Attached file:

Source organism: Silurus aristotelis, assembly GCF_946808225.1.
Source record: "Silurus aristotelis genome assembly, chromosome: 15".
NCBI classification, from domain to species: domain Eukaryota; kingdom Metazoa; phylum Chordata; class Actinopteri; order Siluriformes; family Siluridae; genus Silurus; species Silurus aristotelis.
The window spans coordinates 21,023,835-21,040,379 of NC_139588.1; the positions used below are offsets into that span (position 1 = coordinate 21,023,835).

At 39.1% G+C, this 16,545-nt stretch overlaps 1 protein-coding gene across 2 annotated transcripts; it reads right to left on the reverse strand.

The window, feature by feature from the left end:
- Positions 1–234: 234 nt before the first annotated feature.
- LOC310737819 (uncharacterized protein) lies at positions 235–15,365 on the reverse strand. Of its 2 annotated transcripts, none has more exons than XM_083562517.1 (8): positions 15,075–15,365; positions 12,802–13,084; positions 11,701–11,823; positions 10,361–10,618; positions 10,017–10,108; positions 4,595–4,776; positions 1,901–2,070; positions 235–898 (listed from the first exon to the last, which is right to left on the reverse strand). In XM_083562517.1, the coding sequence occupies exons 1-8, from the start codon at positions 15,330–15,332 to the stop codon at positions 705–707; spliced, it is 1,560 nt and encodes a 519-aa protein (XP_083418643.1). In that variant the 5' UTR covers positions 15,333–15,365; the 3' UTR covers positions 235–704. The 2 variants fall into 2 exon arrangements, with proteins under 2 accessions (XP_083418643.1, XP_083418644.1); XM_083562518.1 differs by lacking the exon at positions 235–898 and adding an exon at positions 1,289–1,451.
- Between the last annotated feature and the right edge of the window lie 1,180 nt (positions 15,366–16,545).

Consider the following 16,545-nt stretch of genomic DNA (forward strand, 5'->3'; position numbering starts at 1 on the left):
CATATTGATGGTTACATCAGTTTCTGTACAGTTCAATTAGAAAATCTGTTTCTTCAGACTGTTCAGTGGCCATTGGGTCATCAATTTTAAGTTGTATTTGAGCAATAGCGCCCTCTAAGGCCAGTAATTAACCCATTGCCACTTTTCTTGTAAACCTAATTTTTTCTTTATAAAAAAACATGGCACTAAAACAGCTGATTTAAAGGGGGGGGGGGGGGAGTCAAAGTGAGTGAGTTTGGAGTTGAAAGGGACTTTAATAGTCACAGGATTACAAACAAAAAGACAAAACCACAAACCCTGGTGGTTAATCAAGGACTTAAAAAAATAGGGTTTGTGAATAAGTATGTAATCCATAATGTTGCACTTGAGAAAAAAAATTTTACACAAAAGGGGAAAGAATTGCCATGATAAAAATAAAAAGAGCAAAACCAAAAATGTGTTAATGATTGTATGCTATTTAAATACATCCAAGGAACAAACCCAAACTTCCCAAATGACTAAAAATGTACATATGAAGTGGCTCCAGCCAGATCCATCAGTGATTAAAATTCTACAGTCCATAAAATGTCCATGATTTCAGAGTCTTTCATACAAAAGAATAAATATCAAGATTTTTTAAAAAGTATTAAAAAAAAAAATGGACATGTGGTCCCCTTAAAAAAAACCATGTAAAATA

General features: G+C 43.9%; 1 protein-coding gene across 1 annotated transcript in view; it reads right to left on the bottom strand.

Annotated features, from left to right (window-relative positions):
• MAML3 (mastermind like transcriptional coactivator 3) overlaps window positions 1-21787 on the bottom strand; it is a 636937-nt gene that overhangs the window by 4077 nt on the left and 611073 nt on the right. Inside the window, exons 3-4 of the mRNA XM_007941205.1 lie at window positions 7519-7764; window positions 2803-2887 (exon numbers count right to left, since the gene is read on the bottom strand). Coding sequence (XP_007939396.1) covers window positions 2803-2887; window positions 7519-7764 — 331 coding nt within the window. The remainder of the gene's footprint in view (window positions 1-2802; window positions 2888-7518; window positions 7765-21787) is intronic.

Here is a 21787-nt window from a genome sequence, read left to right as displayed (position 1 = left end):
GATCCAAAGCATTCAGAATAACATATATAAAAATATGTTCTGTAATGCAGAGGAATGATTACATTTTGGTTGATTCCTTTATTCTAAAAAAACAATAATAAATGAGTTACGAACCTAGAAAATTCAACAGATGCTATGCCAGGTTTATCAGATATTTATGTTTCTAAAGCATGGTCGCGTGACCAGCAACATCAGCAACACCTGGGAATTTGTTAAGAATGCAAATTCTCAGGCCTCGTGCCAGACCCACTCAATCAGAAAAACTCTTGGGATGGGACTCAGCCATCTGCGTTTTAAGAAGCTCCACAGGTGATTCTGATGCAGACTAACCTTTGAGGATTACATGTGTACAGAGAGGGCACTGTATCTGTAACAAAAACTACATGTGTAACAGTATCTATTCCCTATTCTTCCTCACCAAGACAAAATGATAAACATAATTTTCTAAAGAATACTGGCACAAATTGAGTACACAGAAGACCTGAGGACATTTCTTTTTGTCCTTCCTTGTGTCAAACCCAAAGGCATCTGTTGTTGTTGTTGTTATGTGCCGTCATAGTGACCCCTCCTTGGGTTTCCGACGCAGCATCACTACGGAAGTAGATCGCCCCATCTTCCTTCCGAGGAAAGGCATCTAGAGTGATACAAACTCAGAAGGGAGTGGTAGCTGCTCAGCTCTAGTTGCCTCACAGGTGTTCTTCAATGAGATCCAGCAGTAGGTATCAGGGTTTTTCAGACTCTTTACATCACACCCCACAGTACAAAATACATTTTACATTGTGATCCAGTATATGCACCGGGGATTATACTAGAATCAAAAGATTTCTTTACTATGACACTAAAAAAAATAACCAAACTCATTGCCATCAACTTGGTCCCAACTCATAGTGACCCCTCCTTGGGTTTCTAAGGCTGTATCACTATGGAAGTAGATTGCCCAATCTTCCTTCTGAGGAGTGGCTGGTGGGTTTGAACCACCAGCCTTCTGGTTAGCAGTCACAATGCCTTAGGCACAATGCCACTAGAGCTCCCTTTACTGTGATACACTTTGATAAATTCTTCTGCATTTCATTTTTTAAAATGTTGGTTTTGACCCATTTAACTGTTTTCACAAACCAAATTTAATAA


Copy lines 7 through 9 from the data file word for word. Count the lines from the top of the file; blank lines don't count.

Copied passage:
- Positions 1–234: 234 nt before the first annotated feature.
- LOC310737819 (uncharacterized protein) lies at positions 235–15,365 on the reverse strand. Of its 2 annotated transcripts, none has more exons than XM_083562517.1 (8): positions 15,075–15,365; positions 12,802–13,084; positions 11,701–11,823; positions 10,361–10,618; positions 10,017–10,108; positions 4,595–4,776; positions 1,901–2,070; positions 235–898 (listed from the first exon to the last, which is right to left on the reverse strand). In XM_083562517.1, the coding sequence occupies exons 1-8, from the start codon at positions 15,330–15,332 to the stop codon at positions 705–707; spliced, it is 1,560 nt and encodes a 519-aa protein (XP_083418643.1). In that variant the 5' UTR covers positions 15,333–15,365; the 3' UTR covers positions 235–704. The 2 variants fall into 2 exon arrangements, with proteins under 2 accessions (XP_083418643.1, XP_083418644.1); XM_083562518.1 differs by lacking the exon at positions 235–898 and adding an exon at positions 1,289–1,451.
- Between the last annotated feature and the right edge of the window lie 1,180 nt (positions 15,366–16,545).